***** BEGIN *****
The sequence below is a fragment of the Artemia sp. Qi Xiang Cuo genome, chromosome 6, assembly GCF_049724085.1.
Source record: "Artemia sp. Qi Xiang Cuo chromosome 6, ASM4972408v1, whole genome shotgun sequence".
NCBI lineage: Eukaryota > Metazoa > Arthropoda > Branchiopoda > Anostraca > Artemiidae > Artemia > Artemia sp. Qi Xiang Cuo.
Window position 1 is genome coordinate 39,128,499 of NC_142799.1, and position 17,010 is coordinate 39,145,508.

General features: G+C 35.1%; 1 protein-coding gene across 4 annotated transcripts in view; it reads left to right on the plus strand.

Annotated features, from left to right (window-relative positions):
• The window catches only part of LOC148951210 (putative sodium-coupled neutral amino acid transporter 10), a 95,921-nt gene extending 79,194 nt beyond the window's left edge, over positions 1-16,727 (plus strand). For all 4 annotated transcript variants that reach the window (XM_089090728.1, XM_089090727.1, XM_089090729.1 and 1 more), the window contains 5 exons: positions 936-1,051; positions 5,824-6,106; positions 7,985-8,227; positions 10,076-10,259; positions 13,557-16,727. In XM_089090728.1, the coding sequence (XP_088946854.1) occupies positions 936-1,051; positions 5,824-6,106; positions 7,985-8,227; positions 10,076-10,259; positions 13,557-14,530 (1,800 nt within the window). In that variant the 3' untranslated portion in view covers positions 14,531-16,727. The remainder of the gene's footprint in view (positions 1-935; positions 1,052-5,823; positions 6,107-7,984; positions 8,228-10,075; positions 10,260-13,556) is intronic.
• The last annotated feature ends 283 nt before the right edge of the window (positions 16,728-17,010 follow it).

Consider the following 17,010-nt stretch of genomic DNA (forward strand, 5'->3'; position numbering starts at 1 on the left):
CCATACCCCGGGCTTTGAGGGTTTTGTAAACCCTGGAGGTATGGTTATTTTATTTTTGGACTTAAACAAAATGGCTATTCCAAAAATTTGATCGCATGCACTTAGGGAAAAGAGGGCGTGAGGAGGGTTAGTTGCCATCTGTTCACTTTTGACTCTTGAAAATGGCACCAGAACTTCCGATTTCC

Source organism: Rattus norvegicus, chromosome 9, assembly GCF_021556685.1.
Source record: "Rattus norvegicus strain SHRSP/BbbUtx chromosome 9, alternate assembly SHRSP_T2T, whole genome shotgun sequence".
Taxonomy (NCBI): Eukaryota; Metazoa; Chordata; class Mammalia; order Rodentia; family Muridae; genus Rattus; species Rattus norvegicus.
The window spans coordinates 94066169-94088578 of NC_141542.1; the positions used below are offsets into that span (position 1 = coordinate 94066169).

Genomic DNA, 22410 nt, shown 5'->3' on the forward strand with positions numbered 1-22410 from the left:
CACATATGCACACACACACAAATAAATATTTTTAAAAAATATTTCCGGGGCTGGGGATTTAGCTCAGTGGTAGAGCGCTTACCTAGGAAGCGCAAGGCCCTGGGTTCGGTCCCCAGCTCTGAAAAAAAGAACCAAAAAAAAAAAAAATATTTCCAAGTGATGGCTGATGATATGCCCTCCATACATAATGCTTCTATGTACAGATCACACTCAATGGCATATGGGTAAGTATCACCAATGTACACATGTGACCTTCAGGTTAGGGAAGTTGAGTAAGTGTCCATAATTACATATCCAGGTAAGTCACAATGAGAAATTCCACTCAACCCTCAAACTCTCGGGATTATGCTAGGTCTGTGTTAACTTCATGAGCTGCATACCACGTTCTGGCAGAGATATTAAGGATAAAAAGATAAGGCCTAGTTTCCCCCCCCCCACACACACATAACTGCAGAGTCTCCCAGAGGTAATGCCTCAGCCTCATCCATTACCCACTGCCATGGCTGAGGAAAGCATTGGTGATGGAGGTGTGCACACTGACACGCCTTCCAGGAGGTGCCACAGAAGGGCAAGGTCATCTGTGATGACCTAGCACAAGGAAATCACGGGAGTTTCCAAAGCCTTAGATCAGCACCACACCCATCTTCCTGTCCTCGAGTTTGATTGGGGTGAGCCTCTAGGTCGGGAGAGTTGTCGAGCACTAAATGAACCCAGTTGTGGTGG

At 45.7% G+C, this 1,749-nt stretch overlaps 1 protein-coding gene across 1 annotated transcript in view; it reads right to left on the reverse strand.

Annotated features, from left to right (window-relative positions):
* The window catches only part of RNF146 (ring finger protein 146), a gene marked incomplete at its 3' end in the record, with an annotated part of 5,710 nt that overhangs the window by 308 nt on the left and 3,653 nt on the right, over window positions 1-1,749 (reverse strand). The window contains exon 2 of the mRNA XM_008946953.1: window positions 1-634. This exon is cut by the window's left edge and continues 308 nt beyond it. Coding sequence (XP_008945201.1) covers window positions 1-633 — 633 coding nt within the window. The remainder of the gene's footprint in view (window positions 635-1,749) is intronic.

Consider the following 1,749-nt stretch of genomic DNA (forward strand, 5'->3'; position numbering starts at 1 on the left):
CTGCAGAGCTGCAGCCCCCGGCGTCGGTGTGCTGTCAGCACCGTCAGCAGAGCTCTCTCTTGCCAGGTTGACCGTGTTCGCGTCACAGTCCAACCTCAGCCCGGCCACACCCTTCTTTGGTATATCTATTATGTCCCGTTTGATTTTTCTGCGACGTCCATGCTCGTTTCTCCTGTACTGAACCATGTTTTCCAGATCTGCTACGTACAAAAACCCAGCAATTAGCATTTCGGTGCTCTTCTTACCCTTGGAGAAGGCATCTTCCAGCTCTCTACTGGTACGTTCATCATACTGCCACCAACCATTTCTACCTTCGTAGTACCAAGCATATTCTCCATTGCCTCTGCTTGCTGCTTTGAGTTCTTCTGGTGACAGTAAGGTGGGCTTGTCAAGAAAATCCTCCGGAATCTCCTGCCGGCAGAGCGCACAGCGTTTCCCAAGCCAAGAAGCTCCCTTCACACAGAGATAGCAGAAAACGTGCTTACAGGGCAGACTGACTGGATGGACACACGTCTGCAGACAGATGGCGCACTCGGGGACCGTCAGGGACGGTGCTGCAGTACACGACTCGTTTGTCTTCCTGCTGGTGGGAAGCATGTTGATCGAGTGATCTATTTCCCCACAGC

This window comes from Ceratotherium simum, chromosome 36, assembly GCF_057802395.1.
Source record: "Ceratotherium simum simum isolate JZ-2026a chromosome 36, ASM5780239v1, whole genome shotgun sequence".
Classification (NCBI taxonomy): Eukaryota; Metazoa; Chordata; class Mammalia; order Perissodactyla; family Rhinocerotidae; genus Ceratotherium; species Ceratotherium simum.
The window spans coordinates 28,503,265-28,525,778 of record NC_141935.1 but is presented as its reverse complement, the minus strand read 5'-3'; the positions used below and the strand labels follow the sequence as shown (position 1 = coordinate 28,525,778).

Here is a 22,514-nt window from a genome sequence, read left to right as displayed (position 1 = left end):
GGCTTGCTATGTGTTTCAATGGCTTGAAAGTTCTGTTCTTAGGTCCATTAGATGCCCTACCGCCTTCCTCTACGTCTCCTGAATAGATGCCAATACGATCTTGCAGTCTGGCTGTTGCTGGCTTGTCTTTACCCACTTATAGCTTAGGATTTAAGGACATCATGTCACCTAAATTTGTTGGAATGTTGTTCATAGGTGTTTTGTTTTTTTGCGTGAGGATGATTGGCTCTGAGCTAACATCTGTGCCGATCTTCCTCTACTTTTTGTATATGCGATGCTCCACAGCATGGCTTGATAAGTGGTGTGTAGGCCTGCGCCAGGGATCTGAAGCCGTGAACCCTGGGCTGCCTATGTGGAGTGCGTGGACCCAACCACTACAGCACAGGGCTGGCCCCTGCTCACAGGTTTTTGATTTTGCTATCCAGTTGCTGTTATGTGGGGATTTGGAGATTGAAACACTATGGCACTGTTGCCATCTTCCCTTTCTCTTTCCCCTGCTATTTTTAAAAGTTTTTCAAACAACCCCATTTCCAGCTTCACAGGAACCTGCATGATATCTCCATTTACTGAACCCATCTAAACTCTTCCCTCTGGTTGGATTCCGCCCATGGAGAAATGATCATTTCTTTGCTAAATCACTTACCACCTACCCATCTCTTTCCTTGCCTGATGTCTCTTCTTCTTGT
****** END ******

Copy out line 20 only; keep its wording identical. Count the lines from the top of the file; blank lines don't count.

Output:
Consider the following 1,749-nt stretch of genomic DNA (forward strand, 5'->3'; position numbering starts at 1 on the left):